Sitting snugly in the green hills of Dublin, looking down over the city, is a restaurant that exists solely to give its customers an Irish experience they won‘t forget in a hurry.
Known especially for its seafood, Johnnie Fox’s – the highest and one of the oldest pubs in Ireland, no less – combines dancing and live music with a Moorish menu and a sense of good old fashioned let-your-hair-down-and-your-feet-fly fun. My recommendation? Leave inhibitions at the door and give the evening a good crack.
Located in Glencullen, the restaurant is about a 30-minute drive from the centre of the city. But fear not – you need not miss out on a few pints. There is a bus that picks up patron from various hotels dotted about the city, before heading for the hills. It delivers guests to the door at 7.30pm and picks them up directly after last call (around 12.30pm) on a Friday and Saturday night.
Once there, dropped at the door by the Johnnie Fox’s emblazoned mini-bus, my friend and I braced ourselves. The place was packed. People were waiting to be seated. We were booked in for dinner and a show and kicked off the evening with a bottle of wine. Looking back, it was the beginning of the end. Cut to me jigging violently on the temporary dance floor, too in the moment to finish my delicious vegetable curry.
At this point, consider yourselves warned. It is highly possible, full of food and well lubricated by a Guinness or three and the encouragement of your neighbour (who will be in a similar state of festivity) you will end up attempting to jig. This may or may not end in tears, depending on your balance.
But first, the food. Selecting off the a la carte menu, I went vegetarian for the night because I had a meat lover in my company and between us both, we could cover all angles. My disc of crumbed goats cheese was warm and creamy, the melon and mango chutney giving it the perfect bite it needed. It was also filling. Here’s your second warning; the meal sizes are more than generous. My friend went for the house specialty – fresh, steamed mussels in creamy garlic and white wine sauce – even with my help, the two of us were groaning. On the plus side, disdended stomach aside, Johnnie has given me a new love for mussels. Next came the vegetable curry for me and the prime sirloin steak for my friend. We gave it the best shot we could because the food, fresh and tasty, deserved it. But about three quarters of the way through our dishes, the lure of the dance floor proved too much. The dance floor, that is, created by a birthday party of 43 Norwegians with whom we’d somehow merged.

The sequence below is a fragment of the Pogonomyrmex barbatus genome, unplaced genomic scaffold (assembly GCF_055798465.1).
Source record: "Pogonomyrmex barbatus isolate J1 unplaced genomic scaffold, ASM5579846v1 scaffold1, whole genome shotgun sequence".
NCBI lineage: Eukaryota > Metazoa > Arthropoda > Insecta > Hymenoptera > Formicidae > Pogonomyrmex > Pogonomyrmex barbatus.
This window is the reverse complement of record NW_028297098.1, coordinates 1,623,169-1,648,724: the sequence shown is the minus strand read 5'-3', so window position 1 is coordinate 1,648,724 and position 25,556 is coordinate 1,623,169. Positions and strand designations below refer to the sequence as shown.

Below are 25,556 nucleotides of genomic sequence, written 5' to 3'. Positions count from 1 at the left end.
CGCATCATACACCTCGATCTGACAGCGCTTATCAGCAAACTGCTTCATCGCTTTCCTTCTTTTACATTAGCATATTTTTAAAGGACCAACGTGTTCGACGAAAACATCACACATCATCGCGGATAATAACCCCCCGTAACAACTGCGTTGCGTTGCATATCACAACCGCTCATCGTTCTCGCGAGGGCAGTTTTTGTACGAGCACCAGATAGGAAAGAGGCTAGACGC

In between impromptu jigs and, at one point, possibly the cancan, we returned to our table for our final hurrah; an absolute bake-me-a-whole-one-and-I’ll-eat-it-in-one-go Bannoffi Pie, made with fresh banana and Fox’s famous Whiskey Gateaux. We were defeated, utterly. The desserts were the icing on a very, very full cake. That they are baked fresh on the premises says all you need to know. Onto our second bottle of wine by this point and almost unable to move, we were invited back to the floor by our new friends for one final jig.
I should have declined. The food (not the wine) had affected my balance. I was front heavy.
As I took my majestic tumble, almost joining the band on stage, I couldn’t help but feel it was all part of the experience. Obviously, at the time, I was trying not to die of utter mortification – but later, as I rationalised it over breakfast with my friend the next morning, if you can’t take a tumble on the tiles in Ireland, several beverages down the road, where can you?
And so, bruised of bottom and so full we vowed to hibernate for the weekend, we hobbled onto the mini bus. Johnnie Fox’s must be what they mean when they talk about a good craic. And my goodness, we gave it a good crack.
Where: Glencullen , Dublin, Ireland
Contact: (01) 295 5647, e-mail: firstname.lastname@example.org